THIS SWISS-MADE musical box, dating to 1840, is among the older automatic instruments in the Museum. Owen takes it out of its glass display case and lays it on an upholstered bench in the middle of the room so I can get a better look. The tiny pins on the cylinder resemble hoar frost.
The label on the inside of the lid identifies it as having being made by Nicole Freres, now the most sought-after among names such as Ducommon, Mermod Freres, Bremond, and others. Dozens of such makers once existed in and around Geneva. Faded copperplate writing on the label lists the cylinder's four tunes or 'airs'. "They're almost illegible," Owen says. "There's one tune from 'The Bohemian Girl' which is still known but the others are totally forgotten." The cylinder is fixed so new music can't be added.
Since the box is also quite small, I wonder whether this meant it was originally one of the more affordable instruments in the Museum. Owen suggests otherwise: "It's typical of a box of that age. It's fairly plain, fairly small, but I still think it would be a year's wages for an average worker. It was aimed at an upper-middle-class market."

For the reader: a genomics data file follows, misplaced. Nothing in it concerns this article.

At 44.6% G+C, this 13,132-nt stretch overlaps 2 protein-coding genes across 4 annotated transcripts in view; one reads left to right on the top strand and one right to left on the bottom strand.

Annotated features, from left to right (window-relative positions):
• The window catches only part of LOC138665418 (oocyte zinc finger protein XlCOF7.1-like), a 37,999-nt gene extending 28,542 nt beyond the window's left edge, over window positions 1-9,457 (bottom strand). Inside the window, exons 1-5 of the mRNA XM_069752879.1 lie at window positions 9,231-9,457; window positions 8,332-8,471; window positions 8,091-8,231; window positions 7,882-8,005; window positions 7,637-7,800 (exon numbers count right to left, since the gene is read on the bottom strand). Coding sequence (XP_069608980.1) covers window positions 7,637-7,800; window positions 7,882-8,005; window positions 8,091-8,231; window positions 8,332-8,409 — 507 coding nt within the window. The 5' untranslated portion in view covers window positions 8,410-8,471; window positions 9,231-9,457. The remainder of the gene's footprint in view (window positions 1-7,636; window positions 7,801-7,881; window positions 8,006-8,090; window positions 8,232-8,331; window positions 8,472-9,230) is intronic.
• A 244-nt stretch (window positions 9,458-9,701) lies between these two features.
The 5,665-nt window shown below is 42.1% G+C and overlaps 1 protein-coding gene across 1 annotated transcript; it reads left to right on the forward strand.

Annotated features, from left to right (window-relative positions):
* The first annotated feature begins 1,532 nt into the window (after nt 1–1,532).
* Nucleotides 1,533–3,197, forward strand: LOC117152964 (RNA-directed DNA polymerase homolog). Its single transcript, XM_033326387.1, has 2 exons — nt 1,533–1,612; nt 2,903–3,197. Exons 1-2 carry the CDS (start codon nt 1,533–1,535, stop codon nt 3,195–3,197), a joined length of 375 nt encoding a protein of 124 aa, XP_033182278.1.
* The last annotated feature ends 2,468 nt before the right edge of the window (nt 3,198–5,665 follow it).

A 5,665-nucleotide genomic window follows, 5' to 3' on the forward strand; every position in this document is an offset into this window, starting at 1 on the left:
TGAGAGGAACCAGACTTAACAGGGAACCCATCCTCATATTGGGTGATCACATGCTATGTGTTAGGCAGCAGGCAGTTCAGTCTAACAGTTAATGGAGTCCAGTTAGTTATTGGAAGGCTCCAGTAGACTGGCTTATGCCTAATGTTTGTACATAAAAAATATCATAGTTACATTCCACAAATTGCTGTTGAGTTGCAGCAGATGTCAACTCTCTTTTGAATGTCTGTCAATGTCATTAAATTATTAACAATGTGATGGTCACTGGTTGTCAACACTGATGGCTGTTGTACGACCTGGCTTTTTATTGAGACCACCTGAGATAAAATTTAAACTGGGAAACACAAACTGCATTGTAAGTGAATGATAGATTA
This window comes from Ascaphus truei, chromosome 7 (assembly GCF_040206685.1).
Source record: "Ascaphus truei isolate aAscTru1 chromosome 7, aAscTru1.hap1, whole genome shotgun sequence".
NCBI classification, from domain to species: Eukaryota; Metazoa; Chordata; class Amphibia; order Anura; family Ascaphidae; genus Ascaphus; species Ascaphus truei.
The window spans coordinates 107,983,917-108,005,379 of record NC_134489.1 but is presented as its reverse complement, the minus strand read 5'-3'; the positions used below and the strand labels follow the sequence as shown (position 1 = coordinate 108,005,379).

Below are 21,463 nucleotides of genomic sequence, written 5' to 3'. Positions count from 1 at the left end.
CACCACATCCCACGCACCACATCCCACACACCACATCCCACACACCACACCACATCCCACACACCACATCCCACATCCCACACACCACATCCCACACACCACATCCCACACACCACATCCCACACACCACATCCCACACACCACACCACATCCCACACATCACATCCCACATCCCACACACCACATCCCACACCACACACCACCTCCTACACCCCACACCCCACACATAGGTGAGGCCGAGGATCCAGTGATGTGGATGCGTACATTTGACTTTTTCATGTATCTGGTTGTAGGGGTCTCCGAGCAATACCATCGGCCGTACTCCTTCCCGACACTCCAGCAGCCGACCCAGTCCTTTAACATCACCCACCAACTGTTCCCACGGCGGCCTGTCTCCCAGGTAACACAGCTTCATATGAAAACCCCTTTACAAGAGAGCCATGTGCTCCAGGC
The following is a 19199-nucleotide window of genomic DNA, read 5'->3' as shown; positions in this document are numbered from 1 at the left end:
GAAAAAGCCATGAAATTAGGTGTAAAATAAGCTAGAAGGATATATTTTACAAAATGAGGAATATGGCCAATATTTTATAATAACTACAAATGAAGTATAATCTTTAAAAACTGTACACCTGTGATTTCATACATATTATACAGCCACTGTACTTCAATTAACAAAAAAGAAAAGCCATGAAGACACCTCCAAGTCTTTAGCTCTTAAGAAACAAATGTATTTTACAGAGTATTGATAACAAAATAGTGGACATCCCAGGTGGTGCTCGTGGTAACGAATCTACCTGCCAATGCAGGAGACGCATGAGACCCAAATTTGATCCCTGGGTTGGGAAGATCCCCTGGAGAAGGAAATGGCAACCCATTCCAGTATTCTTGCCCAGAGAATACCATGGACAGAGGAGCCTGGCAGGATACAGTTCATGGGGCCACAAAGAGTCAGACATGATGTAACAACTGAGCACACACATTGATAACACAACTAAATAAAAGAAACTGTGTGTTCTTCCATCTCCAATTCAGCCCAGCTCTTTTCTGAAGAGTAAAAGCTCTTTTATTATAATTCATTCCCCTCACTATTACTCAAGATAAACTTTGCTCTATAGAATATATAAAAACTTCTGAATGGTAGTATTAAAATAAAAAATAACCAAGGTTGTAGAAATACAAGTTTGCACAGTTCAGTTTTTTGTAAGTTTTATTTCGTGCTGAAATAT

"As the century went by, they started making musical boxes bigger because they could make bigger combs out of steel. They started employing cabinet-makers, mainly from Italy, so the boxes were in fine cabinets because they went into fine rooms."
Eventually the pin-and-cylinder technology would be replaced by that of flat steel discs used in the Polyphon and Regina musical boxes built in the late 19th century. The new discs could be made in factories by punching machines, allowed their owners to change the tunes played, and were around a tenth of the cost.
Owen tells me how some grew to monstrous proportions: "The biggest musical boxes I've seen had three discs side by side, each disc being a meter in diameter. We're talking about a wall of a room."